Original announcement on "The African Garden" web site
This original announcement about the formation of the Group appeared in The African Garden and is included for historical reasons. The details of members’ roles have since changed. The contribution of all those mentioned, including the late Margaret Corina, is especially appreciated.
Southern African Bulb group
About this group
For a number of years, various people have said that there is a need for a UK organisation devoted to the study of southern African bulbs. Eventually a plan was concocted between Stefan Rau and Terry Smale and initial steps taken. A number of growers within relatively easy reach of Epsom were invited to a meeting in the garden of Terry and Jennifer Smale on 4th April 2004. At this meeting, the twenty-two people present decided to set up an informal organisation under the above name for the study of such bulbs. Directions will need to be provided and the organisers of the group were agreed as:
Robin Attrill – Newsletter Editor / Secretary
Margaret Corina – Treasurer
The principal objective of the Group is to enable the exchange of information between its members on all aspects of Southern African bulbs. The term “bulb” is being used in a general sense to cover corms and tubers as well as true bulbs. Most bulbs of interest will hail from South Africa, but plants do not recognise political boundaries and related plants from neighbouring states are also within the Group’s field of interest. There are many South African gardeners and botanists who have an excellent knowledge of their own bulbous flora, but outside that country, the knowledge base is sparse. Various growers in the UK have been developing methods for the cultivation of these bulbs, but frequently in isolation from each other.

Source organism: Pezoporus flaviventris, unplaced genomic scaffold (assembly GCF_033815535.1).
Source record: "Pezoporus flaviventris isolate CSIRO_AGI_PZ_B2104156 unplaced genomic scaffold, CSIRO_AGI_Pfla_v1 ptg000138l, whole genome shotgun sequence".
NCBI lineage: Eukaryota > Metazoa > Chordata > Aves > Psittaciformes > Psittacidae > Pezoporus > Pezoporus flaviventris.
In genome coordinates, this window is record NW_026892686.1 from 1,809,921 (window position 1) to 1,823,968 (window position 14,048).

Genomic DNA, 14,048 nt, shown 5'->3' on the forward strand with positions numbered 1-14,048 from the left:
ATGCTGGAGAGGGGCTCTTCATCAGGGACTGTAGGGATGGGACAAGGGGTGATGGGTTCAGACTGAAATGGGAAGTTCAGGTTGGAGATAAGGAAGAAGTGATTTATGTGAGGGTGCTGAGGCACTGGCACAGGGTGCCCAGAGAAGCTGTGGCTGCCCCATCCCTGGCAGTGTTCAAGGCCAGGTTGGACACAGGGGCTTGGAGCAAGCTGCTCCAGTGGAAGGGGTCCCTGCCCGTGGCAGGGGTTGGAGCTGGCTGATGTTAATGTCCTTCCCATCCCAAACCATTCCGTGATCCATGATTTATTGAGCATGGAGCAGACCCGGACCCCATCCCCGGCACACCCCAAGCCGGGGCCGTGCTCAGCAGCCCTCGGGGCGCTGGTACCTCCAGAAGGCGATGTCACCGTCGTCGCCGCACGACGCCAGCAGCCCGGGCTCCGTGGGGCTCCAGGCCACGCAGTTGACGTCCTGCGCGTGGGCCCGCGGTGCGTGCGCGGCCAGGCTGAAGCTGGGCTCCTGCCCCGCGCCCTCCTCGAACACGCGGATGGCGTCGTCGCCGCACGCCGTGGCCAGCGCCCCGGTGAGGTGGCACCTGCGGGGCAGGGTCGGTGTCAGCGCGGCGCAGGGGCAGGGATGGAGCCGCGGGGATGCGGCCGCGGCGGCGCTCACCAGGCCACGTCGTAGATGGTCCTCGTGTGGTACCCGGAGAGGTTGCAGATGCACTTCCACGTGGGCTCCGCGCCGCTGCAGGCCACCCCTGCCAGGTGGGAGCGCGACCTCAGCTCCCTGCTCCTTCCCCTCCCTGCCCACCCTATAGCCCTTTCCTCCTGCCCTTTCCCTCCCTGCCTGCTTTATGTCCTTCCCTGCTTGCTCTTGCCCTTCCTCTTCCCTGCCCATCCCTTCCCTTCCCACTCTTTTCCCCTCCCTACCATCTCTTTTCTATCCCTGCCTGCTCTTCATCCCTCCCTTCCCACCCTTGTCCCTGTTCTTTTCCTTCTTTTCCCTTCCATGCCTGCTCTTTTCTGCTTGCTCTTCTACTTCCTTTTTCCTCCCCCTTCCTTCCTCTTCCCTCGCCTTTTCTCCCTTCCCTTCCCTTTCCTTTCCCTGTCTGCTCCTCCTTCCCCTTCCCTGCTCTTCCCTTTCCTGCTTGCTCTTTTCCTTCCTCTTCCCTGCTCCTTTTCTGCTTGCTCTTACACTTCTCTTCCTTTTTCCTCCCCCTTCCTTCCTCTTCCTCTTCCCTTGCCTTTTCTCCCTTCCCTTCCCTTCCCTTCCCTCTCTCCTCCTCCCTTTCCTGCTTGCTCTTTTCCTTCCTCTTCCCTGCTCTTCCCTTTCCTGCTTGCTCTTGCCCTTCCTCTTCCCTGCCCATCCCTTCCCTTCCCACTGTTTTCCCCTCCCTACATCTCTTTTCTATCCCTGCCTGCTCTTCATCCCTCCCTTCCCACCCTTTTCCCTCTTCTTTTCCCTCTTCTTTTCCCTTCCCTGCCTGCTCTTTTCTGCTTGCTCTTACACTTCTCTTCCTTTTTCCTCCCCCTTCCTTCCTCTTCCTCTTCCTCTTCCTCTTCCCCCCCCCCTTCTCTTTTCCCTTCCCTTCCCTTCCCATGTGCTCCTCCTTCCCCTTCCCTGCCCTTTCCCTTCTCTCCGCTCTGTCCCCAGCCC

It is envisaged that there will be two main activities of the Group. First, occasional meetings in members’ gardens so that members can see what is being cultivated there and also bring their own plants for display. This will provide opportunities for face-to-face exchange of information and also for exchange or sale of plant material. These were obvious features of the inaugural Epsom meeting and there are presently three other offers of venues for further meetings. Second, there will be mechanisms set up for the exchange of information by such means as the production of an occasional newsletter or perhaps in due course by means of a web-based news group. Initially, notes on plants and cultivation will be solicited by Robin Attrill, who will compile them and distribute either by e-mail or the ordinary post as required. Obviously the use of electronic communication will keep costs to a minimum.
A bank account has been established by the Group’s treasurer, Margaret Corina, and the initial joining fee of 5 pounds sterling will be stretched to cover as much of the administration as possible. Further subscriptions will be requested as needed. In this, the Group is modelled on the Crocus Group which historically has needed only very occasional further subscriptions.
The Group has made initial contacts with a number of potential members but there will obviously be many other southern African bulb growers that the organisers are not aware of. So please make any interested friends aware of this new organisation.